Researchers may have just solved this 700-year-old mystery
Black Death was the deadliest pandemic in history — close to 50 million people in Europe and the Mediterranean died — and it still infects thousands
As the world continues to wrestle with the COVID-19 pandemic, scientists believe they’ve solved the 700-year-old mystery of the world’s deadliest pandemic: Black Death.
The journal Nature this month published new research that says biological evidence suggests Black Death originated in Central Asia in a location now known as Kyrgyzstan. And they believe it’s the granddaddy of the plagues that have followed.
The paper’s co-author, Phil Slavin, who is a historian at the University of Stirling in Scotland, told NPR that the region “gave rise to the majority of (modern plague) strains circulating in the world today.”
“Our study puts to rest one of the biggest and most fascinating questions in history and determines when and where the single most notorious and infamous killer of humans began,” Slavin said in a news release on the study.
Black Death was the first wave of a plague that lasted close to 500 years and killed roughly 50 million people in Europe and the Mediterranean. During a wave in the 1300s, researchers believe it killed up to 60% of the western Eurasian population. But no one knew where or how it began.
The study was written by an international team that includes researchers from Germany, Italy, Russia, Scotland and Kazakhstan.
Black Death was an ugly death. According to NPR, “Black Death ... got its frightening name because those infected developed gangrenous, blackened lesions all over their body. The disease is characterized by fever and swelling of the lymph nodes and caused by the bacterium Yersinia pestis, which spreads via rodents carrying infected fleas.”
They note that the Black Death “had a profound demographic and socioeconomic impact in all affected areas, with the European historical record being the most extensively studied resource until now.”
Grave evidence emerges
The researchers believe that one strain of plague mutated into four different lines and the Black Death evolved from there. They suspect it came from the Kyrgyzstan area because two cemeteries there had “an unusually high number of tombstones” dated 1338-1339, which was eight years before the Black Death reached Europe.
Those tombstones referred to “pestilence” as the cause of death, which suggested the people buried there died in a pandemic.
Science Alert said that roughy 30 skeletons had been taken from graves in the two cemeteries, located in the Chüy Valley in northern Kyrgyzstan in the late 1800s during excavations. The bodies were stored in Russia.
The paper’s lead author, Maria Spyrou, a geneticist at the University of Tubingen in Germany, and colleagues used their expertise in ancient DNA to examine tooth samples from some of those bodies. They said they believed teeth would provide the greatest likelihood of finding DNA that could be studied, since the bodies were largely decayed. And they did find Y. pestis in teeth from three of the bodies and confirmed that they died from plague.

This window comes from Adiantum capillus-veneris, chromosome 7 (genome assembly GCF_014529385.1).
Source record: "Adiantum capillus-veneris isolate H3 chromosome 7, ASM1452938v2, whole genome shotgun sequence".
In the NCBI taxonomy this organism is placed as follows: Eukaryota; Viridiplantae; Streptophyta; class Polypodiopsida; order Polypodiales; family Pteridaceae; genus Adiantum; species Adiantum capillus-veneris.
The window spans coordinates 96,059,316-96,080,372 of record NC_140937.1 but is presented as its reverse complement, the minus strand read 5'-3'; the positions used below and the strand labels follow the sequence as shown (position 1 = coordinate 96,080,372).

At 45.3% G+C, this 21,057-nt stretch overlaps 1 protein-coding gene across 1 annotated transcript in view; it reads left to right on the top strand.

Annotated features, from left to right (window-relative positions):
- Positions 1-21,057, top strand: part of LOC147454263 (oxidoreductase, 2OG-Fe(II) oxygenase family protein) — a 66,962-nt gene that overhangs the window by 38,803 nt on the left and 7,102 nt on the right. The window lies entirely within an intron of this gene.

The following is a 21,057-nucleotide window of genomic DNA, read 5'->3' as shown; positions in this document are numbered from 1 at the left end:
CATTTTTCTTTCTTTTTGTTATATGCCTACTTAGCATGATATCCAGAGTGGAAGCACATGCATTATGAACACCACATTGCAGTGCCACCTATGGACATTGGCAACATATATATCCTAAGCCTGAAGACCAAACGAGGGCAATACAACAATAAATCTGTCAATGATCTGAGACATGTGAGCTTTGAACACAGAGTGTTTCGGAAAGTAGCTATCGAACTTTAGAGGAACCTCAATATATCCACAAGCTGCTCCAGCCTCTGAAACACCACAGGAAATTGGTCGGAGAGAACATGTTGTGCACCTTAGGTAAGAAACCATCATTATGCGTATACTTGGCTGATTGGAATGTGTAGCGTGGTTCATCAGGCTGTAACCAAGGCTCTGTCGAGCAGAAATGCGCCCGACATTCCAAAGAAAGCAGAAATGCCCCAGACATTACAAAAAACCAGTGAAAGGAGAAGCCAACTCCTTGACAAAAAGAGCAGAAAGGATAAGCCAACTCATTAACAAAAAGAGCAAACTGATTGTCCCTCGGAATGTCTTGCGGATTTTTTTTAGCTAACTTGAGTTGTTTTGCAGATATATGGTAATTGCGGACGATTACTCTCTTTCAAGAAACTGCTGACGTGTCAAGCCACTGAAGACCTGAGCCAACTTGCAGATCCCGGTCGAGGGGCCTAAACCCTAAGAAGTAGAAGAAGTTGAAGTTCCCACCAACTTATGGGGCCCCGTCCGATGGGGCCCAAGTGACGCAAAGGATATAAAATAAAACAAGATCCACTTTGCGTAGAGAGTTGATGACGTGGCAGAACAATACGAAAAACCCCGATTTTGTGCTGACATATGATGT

Then they looked to see how closely that strain matched the Black Death and other plagues that came later, creating an “evolutionary tree” that showed subsequent plagues likely originated in that geographic area.
“Our synthesis of archaeological, historical and ancient genomic data shows a clear involvement of the plague bacterium Yersinia pestis in this epidemic event,” the researchers wrote in the study. They noted that the ancient genomes were the same strain and “are identified as the most recent common ancestor of a major diversification commonly associated with the pandemic’s emergence.”
The journal article notes that previous research suggests warfare and trade networks may have helped spread the bacteria and resulting illness.
Can it be traced further?
The news study doesn’t mean the origin of Black Death has been settled entirely.
“I would be very cautious about stretching it that far,” Hendrik Poinar, evolutionary geneticist and director of the McMaster University Ancient DNA Center in Ontario, Canada, who was not involved in the study, told NPR. “Pinpointing a date and a specific site for emergence is a nebulous thing to do.”
He said because Y. pestis evolves slowly, the sample they found could have begun elsewhere in the region. But he called the findings significant.
Science Alert reported that “this new study, which suggests the Black Death emerged in Central Eurasia, is actually just the latest in a slew of archeological and paleoecological findings that are steadily rewriting our understanding of the plague.”
Before this, some of the same researchers had traced the roots back to a riverside town in Russia.